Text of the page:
The reaction to the EU Emergency Fund will be entirely more telling than the Fund itself, and while markets feel euphoric thus far this week, there is cause for pause.

According to Jason Goepfert at, there have been six other instances when the market gapped up more than 4%, as it did Monday. In every single case, the "gap" was eventually filled, and usually very quickly. For purposes of clarity, the downside vacuum in the current marketplace resides under S&P 1150 (which, if breached, "works" to S&P 1110) and Nasdaq 1925 (which, if breached, "works" to NDX 1850).

(Click charts to see larger versions.)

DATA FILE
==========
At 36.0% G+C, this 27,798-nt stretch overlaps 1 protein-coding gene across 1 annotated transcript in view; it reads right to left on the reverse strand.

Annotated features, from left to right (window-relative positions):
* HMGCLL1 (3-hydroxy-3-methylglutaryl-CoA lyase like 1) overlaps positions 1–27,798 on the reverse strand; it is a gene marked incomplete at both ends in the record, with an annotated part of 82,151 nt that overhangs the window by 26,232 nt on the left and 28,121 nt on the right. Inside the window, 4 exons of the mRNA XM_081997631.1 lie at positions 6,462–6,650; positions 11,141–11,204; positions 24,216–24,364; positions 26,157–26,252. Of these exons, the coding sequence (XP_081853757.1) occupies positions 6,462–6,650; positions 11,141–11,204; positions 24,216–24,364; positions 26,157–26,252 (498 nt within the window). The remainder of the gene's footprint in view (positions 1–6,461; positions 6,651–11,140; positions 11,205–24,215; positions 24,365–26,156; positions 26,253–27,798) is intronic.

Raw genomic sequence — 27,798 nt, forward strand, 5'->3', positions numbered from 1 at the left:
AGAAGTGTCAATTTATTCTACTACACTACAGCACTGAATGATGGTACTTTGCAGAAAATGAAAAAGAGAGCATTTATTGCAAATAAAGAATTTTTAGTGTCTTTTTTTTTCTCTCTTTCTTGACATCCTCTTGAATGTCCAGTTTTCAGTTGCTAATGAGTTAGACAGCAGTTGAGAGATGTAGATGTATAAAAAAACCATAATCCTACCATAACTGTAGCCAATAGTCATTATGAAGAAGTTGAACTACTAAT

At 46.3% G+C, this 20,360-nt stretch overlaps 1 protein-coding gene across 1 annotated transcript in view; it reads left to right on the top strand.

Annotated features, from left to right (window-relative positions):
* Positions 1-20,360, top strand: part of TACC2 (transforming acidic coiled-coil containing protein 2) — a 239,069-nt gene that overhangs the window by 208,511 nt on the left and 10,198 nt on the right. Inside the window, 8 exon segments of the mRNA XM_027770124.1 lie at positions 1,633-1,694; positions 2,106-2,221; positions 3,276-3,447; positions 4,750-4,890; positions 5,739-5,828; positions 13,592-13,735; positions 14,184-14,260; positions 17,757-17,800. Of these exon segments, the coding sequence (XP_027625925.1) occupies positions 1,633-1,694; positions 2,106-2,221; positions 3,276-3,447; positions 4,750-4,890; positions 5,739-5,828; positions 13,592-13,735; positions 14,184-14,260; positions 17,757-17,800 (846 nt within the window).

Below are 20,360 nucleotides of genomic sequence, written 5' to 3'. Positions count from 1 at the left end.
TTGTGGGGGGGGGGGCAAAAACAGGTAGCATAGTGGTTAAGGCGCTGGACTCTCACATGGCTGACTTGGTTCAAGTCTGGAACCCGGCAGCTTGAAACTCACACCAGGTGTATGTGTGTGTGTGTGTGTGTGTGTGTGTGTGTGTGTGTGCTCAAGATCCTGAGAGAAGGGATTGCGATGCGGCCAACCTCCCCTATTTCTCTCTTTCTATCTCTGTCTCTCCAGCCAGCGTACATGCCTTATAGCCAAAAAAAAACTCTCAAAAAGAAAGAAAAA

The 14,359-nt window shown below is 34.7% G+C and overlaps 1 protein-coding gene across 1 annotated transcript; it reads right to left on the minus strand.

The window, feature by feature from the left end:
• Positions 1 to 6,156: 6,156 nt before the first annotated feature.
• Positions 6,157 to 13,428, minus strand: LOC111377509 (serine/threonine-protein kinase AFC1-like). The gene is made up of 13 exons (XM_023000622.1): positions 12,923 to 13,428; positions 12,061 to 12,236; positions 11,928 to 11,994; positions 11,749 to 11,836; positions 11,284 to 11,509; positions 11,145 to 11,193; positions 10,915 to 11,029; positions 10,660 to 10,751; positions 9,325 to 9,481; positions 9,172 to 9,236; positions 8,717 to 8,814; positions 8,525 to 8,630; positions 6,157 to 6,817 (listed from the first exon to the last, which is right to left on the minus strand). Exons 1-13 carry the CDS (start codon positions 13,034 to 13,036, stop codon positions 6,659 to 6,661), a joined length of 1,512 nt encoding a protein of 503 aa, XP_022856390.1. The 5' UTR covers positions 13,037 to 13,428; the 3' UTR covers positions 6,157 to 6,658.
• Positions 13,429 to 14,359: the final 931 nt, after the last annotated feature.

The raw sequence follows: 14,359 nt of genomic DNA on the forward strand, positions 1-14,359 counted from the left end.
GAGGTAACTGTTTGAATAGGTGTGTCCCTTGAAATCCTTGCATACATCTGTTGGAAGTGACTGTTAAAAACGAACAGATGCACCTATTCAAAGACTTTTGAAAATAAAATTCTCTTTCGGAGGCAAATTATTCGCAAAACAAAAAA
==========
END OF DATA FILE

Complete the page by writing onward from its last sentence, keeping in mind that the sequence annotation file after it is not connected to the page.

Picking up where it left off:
While technical context could provide utility in the battle for the few percent, it pales in comparison to the war of words and the monetary mortars flying overhead. Make no mistake, in the eyes of our leaders, the stability and fragility of the global financial markets is a matter of national security and they'll fight to the end to defend their turf.

While speculators and hedge funds are currently in the political crosshairs, widely perceived to be acceptable casualties of the current conflict, the future of free-markets hangs in the balance. Let's just hope that in the quest to win the war on capitalism, we don't lose something entirely more profound in the process.